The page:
Mana Kia’s interests are the connective social and cultural histories of West, Central and South Asia from roughly the late 17th through the 19th centuries, with a particular focus on Indo-Persian literary culture and social history. Some of the issues with which she is preoccupied include ruptures and continuities between the early modern and modern periods, inter-Asian transregional travel and migration, gender and sexuality, and historiographies beyond nationalism. She completed her Ph.D. at Harvard University (2011), M.A. at NYU (2001) and B.A. at Vassar College (1997).
She is currently finishing a book titled Sensibilities of Belonging: Transregional Persianate Communities before Nationalism, which critiques protonationalist modes of envisioning Persianate cultures and societies and offers new modes of understanding the importance of the circulation of people, texts, and ideas between Iran and India at the end of the early modern period. She has also begun work on a project examining the relationship between early modern ethics of love and loyalty in companionship and the production of Persian texts commonly used as source materials for the study of 18th-century India.
This year she is teaching Contemporary Civilization; Societies and Cultures Across the Indian Ocean; and Gender, Culture and Power in Early Modern India. Future courses will cover topics such as Comparative Early Modern Islamicate Empires; Diasporas; Cultures of Readings; Love, Loyalty and Friendship; Readings in Indo-Persian; Persianate Literature, History and Political Thought from Anatolia to Bengal; and South Asia Port and Court.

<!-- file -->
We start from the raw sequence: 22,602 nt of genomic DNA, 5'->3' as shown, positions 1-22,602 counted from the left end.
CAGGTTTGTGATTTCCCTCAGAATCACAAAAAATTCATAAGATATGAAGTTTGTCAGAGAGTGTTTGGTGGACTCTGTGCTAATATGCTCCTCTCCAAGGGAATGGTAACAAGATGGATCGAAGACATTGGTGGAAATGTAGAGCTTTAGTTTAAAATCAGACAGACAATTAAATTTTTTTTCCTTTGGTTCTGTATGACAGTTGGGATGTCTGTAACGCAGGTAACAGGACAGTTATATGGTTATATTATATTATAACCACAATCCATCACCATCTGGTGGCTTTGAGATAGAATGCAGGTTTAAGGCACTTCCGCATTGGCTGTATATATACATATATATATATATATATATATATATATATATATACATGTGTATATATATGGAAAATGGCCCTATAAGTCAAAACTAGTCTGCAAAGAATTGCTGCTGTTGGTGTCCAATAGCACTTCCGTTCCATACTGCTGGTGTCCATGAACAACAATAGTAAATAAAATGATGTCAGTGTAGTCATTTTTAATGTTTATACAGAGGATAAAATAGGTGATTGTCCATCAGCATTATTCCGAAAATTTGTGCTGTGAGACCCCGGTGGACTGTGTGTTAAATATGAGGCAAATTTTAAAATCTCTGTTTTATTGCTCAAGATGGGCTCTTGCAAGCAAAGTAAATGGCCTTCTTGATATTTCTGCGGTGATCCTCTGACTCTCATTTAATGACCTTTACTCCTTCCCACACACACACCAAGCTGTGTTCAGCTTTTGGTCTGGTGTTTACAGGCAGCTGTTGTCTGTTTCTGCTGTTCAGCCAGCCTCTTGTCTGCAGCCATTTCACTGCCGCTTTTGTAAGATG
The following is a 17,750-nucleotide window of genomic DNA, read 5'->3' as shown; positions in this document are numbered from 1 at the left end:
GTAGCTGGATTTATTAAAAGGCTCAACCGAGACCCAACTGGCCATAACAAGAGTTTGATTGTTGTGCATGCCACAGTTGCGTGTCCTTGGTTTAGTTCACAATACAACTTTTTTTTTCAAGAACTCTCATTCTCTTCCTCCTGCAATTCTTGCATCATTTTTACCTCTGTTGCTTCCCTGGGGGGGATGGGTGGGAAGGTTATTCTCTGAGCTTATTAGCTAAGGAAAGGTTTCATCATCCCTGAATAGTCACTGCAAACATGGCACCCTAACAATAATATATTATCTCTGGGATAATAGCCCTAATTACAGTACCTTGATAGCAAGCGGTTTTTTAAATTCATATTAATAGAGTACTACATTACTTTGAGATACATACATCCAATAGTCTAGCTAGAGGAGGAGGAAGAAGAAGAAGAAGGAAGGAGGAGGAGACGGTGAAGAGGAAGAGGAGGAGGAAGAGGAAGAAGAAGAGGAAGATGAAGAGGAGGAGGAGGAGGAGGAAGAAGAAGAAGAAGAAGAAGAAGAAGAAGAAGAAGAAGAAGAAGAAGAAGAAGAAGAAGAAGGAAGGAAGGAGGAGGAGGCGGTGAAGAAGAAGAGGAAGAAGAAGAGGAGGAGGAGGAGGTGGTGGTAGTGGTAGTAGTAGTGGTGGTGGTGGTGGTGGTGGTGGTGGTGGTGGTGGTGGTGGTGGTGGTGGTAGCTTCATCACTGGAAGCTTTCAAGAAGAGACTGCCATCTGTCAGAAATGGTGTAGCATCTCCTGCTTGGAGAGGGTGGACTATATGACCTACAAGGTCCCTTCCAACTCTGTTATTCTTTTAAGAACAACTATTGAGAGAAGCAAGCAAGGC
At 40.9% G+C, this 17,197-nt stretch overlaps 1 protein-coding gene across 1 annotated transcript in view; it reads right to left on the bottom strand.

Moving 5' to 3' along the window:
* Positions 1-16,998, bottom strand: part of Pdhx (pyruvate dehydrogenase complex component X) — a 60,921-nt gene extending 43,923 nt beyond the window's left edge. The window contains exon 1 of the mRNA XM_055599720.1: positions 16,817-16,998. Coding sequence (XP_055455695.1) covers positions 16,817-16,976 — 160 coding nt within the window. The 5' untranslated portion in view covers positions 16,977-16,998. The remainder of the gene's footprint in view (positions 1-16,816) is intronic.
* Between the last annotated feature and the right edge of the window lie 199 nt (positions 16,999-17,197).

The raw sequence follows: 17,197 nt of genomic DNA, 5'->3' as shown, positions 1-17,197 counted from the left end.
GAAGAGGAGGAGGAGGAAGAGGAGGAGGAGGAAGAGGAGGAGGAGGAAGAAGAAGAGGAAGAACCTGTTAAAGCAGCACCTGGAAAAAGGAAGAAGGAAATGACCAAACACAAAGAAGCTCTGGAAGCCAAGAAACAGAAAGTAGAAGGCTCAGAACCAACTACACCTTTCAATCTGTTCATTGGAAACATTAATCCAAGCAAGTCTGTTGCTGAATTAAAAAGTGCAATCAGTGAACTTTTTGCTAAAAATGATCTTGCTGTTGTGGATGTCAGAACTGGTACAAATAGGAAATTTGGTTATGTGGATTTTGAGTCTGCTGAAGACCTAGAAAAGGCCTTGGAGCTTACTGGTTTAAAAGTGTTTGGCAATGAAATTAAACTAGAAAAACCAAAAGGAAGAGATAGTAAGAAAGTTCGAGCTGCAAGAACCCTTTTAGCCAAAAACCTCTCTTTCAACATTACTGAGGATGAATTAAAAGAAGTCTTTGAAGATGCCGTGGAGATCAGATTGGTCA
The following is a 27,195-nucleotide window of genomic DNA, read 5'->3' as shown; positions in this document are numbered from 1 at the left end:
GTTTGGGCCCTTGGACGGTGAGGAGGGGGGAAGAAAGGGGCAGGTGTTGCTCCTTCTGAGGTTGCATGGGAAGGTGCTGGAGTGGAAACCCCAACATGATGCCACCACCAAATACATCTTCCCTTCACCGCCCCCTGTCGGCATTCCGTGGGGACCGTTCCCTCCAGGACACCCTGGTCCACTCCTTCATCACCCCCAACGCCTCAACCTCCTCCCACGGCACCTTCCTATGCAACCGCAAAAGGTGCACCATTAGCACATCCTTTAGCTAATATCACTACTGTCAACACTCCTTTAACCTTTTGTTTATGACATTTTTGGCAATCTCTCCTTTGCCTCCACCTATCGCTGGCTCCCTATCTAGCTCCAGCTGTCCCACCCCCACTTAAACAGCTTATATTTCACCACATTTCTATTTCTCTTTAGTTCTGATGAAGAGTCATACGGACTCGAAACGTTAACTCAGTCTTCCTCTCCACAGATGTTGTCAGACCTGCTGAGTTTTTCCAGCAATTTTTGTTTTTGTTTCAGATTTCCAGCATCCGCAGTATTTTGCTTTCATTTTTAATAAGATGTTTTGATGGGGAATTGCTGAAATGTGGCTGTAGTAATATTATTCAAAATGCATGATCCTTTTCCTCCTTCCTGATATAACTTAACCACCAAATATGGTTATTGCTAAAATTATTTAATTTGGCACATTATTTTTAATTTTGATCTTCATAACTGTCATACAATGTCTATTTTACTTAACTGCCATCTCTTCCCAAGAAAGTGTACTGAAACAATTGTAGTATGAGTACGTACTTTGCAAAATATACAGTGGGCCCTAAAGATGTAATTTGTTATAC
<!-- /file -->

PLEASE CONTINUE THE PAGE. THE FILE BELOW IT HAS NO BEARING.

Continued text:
Selected forthcoming and recent publications:
“Adab as Literary Form and Social Conduct: Reading the Gulistan in Late Mughal India,” in 'No Tapping Around Philology': A Festschrift in celebration and honor of Wheeler McIntosh Thackston Jr.’s 70th Birthday, ed. Alireza Korangy and Daniel J. Sheffield. Wiesbaden: Harrassowitz, (forthcoming, 2014).
“Imagining Iran before Nationalism: Geocultural Meanings of Land in Azar’s Ātashkadah.” In Rethinking Iranian Nationalism and Modernity: Histories Historiographies, ed. Kamran Aghaie and Afshin Marashi. Austin: University of Texas Press, (forthcoming, 2014).
“Limning the Land: Social Encounters and Historical Meaning in Early 19th-century Travelogues between Iran and India.” In On the Wonders of Land and Sea: Persianate Travel Writing, ed. Roberta Micallef and Sunil Sharma. Boston: Ilex, Distributed by Harvard University Press, 2013, pp. 44-67. (view)
“Muhammad ‘Ali ‘Hazin’ Lahiji (1692-1766), Tazkirat al-ahval (1742),” Accessing Muslim Lives, http://www.accessingmuslimlives.org/.
“Accounting for Difference: A Comparative Look at the Autobiographical Travel Narratives of Muhammad ‘Ali Hazin Lahiji and ‘Abd al-Karim Kashmiri.” Journal of Persianate Studies 2 (2009): 210-236. (view)
co-authored with Afsaneh Najmabadi and Sima Shakhsari, “Women, Gender, and Sexuality in Historiography of Modern Iran.” In Iran in the 20th Century: Historiography and Political Culture, ed. Touraj Atabaki. London: I.B. Tauris, 2009, pp. 177-197. (view)
“Negotiating Women’s Rights: Activism, Class, and Modernization in Pahlavi Iran.” Comparative Studies of South Asia, Africa and the Middle East 25,1 (2005): 227-244. (view)